This is my second post about our family's visit to Arkansas, Oklahoma, and Texas. You can see the first post here. Because I blog about educational travel, I received admission tickets, discounts, media rates, and other benefits for some of the places we visited during our trip. Some locations we toured are free for everyone, while we paid full price for the rest. That has no bearing on my reviews. Everything I'm sharing is something that I recommend without hesitation. If you see any gaps in my narrative, it is because I didn't love that particular attraction, hotel, or restaurant enough to recommend it to you, regardless of how much I paid or didn't pay.
Little Rock, Arkansas
They have a large viewing area where you can watch birds and other wildlife. Trevor is looking up a bird species that he didn't recognize.
I can honestly say I've never seen so many fishing lures.
"The best snake bite first aid is a car key."
They had clipboards for kids (or bloggers) who want to do a scavenger hunt. I love that.
After exploring the Nature Center, we headed outside to Riverfront Park.
Goal #1: Seeing the eponymous Little Rock. There it is! And there's Steve for scale.
I hadn't properly understood The Little Rock (technically, La Petite Roche) before visiting. What you see above is a small portion of a rock outcropping that used to be about 18 feet tall. Not so little, I'd say! But that 18 foot outcropping on the south side of the river was indeed little compared to the large stone bluff on the north bank of the river. The Little Rock, located across from The Big Rock, was an important navigational landmark, became a well-known river crossing, and was used as a survey marker.
Junction Bridge is located right near The Little Rock.
It is a pedestrian bridge that links Little Rock with the community across the river, which (inexplicably and disappointingly) is not named Big Rock. It's called North Little Rock.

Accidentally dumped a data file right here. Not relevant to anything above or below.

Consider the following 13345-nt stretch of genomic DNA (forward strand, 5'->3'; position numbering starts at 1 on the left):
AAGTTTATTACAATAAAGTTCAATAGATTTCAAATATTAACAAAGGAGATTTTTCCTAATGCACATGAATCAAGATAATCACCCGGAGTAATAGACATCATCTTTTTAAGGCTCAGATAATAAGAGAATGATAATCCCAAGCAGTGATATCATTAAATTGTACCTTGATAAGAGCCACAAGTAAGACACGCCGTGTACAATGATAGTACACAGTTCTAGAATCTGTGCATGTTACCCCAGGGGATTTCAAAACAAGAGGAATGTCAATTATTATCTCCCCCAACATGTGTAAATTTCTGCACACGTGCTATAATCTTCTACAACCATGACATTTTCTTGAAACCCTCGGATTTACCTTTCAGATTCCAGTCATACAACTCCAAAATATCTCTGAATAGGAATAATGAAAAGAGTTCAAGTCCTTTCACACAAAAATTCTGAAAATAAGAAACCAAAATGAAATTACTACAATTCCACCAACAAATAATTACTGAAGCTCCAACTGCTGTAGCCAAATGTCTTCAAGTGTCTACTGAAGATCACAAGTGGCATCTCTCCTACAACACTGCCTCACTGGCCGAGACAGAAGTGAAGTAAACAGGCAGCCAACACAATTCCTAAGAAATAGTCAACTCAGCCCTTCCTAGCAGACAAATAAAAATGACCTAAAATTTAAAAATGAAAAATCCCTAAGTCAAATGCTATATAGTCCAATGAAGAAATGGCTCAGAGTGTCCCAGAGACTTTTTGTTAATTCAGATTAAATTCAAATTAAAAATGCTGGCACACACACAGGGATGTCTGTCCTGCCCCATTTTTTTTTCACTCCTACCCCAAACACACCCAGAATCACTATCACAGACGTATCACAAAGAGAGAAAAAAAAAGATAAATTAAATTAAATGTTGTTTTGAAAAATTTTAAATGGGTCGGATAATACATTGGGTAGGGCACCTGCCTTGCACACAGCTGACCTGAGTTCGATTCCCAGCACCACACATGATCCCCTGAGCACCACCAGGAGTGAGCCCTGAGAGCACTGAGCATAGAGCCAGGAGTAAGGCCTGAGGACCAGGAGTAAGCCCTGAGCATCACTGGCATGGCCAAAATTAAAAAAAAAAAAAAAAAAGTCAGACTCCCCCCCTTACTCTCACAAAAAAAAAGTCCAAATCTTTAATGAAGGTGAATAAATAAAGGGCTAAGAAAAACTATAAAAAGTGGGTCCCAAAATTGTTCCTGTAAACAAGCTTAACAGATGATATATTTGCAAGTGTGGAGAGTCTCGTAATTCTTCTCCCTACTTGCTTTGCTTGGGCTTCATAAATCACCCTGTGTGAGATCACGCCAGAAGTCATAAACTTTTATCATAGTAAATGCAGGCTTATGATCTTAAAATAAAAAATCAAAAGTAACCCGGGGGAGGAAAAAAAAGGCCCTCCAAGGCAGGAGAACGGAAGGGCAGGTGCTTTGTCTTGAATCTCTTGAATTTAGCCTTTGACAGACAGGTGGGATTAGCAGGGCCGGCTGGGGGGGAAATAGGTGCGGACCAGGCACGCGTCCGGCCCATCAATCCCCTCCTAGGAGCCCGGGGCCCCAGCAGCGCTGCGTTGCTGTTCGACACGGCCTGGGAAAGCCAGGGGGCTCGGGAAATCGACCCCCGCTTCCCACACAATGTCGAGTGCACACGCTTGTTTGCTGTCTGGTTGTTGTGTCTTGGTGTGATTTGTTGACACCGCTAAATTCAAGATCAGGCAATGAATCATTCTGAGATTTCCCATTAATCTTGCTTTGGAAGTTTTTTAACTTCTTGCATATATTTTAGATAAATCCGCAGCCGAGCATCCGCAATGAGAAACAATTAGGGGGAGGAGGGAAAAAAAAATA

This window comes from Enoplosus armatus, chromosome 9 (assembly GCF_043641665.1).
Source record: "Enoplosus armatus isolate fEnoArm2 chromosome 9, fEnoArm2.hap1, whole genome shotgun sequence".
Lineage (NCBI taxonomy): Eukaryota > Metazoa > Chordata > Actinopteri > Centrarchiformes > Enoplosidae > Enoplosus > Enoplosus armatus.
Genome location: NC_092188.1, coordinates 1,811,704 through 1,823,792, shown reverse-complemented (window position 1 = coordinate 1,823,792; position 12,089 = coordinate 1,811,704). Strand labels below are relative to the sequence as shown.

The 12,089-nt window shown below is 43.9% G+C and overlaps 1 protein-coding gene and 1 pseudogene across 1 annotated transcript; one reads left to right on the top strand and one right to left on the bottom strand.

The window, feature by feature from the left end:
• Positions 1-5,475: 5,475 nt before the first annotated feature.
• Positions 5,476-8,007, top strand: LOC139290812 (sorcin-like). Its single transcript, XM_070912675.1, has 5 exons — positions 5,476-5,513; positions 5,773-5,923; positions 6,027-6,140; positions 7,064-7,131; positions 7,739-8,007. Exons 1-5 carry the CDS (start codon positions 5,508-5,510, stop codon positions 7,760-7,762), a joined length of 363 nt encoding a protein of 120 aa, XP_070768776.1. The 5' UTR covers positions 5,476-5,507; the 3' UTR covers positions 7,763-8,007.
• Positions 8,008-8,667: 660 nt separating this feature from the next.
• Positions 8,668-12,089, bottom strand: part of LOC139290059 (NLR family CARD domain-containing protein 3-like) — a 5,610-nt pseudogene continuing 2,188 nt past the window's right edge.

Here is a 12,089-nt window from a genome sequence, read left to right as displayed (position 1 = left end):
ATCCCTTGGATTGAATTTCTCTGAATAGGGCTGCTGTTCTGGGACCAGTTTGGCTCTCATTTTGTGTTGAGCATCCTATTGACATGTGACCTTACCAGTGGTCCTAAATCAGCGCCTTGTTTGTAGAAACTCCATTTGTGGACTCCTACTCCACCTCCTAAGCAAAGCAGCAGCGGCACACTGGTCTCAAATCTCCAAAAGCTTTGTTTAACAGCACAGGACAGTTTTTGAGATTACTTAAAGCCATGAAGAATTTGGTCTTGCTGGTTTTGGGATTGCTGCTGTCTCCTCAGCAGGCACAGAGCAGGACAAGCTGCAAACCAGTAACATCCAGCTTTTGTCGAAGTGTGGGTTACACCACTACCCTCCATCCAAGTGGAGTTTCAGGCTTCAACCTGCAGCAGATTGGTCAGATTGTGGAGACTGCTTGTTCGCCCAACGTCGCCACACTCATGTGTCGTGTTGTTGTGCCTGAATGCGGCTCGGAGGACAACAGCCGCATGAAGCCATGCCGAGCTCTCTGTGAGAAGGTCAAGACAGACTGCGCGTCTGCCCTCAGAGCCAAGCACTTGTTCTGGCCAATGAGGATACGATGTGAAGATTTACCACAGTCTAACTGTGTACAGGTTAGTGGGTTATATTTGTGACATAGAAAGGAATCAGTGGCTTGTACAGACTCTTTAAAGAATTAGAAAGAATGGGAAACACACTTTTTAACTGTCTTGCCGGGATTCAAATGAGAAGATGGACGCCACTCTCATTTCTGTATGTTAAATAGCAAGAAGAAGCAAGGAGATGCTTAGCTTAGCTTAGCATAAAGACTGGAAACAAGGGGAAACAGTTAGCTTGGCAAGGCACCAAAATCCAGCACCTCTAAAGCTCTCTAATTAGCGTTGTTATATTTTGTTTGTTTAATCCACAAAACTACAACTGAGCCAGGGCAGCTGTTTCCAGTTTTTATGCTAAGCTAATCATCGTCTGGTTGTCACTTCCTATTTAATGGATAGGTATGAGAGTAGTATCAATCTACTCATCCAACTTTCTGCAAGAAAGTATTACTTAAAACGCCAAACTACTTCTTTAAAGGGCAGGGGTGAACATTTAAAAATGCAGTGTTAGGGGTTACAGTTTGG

As you continue through Riverfront Park, you reach the Vogel Schwartz Sculpture Garden. There are 90 pieces of art to enjoy.
Along the way, there's a lot of great play equipment, including a splash pad, and many places to sit and relax. It's a neat space. We found our first Arkansas geocache there and it was a fun one.
We headed to the Old State House Museum.
Arkansas' first Capitol building has a rich and very interesting history. How interesting? Very. One example: The Speaker of the House killed a representative there over a disagreement about wolf hides. Need another example? The Old State House served as a Confederate, and later a Union, capitol during the Civil War. Each army looted the building when they left.
Now the building is a museum. You can see exhibits about its days as the Capitol building...
... as well as different exhibits about Arkansas' governors, first ladies, and families.
Those are Bill Clinton's tennis shoes. At least they were. I assume the museum owns them, as opposed to having them on loan.
There are currently two featured exhibits at the Old State House Museum. The first we visited was "Forty Years in the Woods: the Botanical Drawings of Kent Bonar." I'd never heard of him, but thoroughly enjoyed the exhibit. He was quite a character.
The second was "Play It Loud: Concerts at Barton Coliseum." More than 1,700 bands have performed on the Barton stage.
We thoroughly enjoyed our time at the Old State House Museum.
Something else you shouldn't miss in Little Rock? The Arkansas Civil Rights Heritage Trail.
The Civil Rights Trail starts just outside the Old State House and heads east toward the Clinton Presidential Center. There are dozens of markers. I really enjoyed looking for names of civil rights activists I recognized, like Elizabeth Eckford. For the names I didn't recognize, like Frank Moore, I snapped a photo and looked them up later back at the hotel.
We made a brief pit stop at the hotel before heading out for dinner. There's a lot of public art in Little Rock, so I had to stop and photograph some of it. Steve said the tulip chairs are surprisingly comfy.
Dinner was at the outstanding Three Fold Noodles + Dumpling Company. The only exterior sign is tiny print on the door, so you're not going to notice it if you're driving by.
Make the effort to find it. The food was soooo good. The menu is fairly simple: they have noodle bowls and soups, dumpling bowls and soups, a steamed bun sandwich and a few other items. Each can be made with chicken, pork or tofu and served with one of four sauces (non-spicy, medium, spicy, or poison). We split a dumpling bowl, a noodle soup, and a steamed bun. Everything was great, but the dumplings were my favorite.
After a VERY full day, we walked back to the hotel. We'd had a great first day in Arkansas and were eager to see more.
Tomorrow I'll tell you all about our second full day in Little Rock.